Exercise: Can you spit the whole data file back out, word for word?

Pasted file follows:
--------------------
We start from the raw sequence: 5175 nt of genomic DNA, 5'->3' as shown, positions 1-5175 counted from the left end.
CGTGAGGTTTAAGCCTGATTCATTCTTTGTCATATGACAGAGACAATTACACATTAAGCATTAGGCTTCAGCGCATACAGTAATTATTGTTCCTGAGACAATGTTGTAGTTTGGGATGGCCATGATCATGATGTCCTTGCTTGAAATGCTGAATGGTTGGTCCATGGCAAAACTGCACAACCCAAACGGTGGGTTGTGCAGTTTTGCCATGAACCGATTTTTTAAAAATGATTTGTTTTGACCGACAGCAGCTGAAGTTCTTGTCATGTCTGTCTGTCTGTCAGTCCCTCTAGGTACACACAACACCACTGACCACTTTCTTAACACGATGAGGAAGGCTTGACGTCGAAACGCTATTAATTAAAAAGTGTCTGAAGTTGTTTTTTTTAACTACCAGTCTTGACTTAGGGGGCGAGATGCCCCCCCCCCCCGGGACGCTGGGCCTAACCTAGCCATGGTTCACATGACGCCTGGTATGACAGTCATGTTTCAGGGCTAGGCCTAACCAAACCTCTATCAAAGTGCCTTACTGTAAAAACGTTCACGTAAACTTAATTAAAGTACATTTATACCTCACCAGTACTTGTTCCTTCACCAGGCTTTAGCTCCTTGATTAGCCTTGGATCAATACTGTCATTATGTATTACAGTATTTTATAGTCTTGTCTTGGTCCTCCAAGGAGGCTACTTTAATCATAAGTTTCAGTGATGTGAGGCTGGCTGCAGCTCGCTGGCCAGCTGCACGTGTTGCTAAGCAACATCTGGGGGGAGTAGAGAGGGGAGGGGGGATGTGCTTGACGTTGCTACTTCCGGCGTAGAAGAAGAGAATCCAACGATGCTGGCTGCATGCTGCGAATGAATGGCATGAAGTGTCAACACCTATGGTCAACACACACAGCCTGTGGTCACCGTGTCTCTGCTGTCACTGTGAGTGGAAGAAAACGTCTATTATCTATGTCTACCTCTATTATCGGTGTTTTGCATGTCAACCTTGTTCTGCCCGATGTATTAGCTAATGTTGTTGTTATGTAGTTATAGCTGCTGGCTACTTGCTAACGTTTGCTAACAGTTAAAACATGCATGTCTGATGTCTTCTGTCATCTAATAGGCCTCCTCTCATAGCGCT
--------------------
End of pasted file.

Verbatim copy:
We start from the raw sequence: 5175 nt of genomic DNA, 5'->3' as shown, positions 1-5175 counted from the left end.
CGTGAGGTTTAAGCCTGATTCATTCTTTGTCATATGACAGAGACAATTACACATTAAGCATTAGGCTTCAGCGCATACAGTAATTATTGTTCCTGAGACAATGTTGTAGTTTGGGATGGCCATGATCATGATGTCCTTGCTTGAAATGCTGAATGGTTGGTCCATGGCAAAACTGCACAACCCAAACGGTGGGTTGTGCAGTTTTGCCATGAACCGATTTTTTAAAAATGATTTGTTTTGACCGACAGCAGCTGAAGTTCTTGTCATGTCTGTCTGTCTGTCAGTCCCTCTAGGTACACACAACACCACTGACCACTTTCTTAACACGATGAGGAAGGCTTGACGTCGAAACGCTATTAATTAAAAAGTGTCTGAAGTTGTTTTTTTTAACTACCAGTCTTGACTTAGGGGGCGAGATGCCCCCCCCCCCCGGGACGCTGGGCCTAACCTAGCCATGGTTCACATGACGCCTGGTATGACAGTCATGTTTCAGGGCTAGGCCTAACCAAACCTCTATCAAAGTGCCTTACTGTAAAAACGTTCACGTAAACTTAATTAAAGTACATTTATACCTCACCAGTACTTGTTCCTTCACCAGGCTTTAGCTCCTTGATTAGCCTTGGATCAATACTGTCATTATGTATTACAGTATTTTATAGTCTTGTCTTGGTCCTCCAAGGAGGCTACTTTAATCATAAGTTTCAGTGATGTGAGGCTGGCTGCAGCTCGCTGGCCAGCTGCACGTGTTGCTAAGCAACATCTGGGGGGAGTAGAGAGGGGAGGGGGGATGTGCTTGACGTTGCTACTTCCGGCGTAGAAGAAGAGAATCCAACGATGCTGGCTGCATGCTGCGAATGAATGGCATGAAGTGTCAACACCTATGGTCAACACACACAGCCTGTGGTCACCGTGTCTCTGCTGTCACTGTGAGTGGAAGAAAACGTCTATTATCTATGTCTACCTCTATTATCGGTGTTTTGCATGTCAACCTTGTTCTGCCCGATGTATTAGCTAATGTTGTTGTTATGTAGTTATAGCTGCTGGCTACTTGCTAACGTTTGCTAACAGTTAAAACATGCATGTCTGATGTCTTCTGTCATCTAATAGGCCTCCTCTCATAGCGCT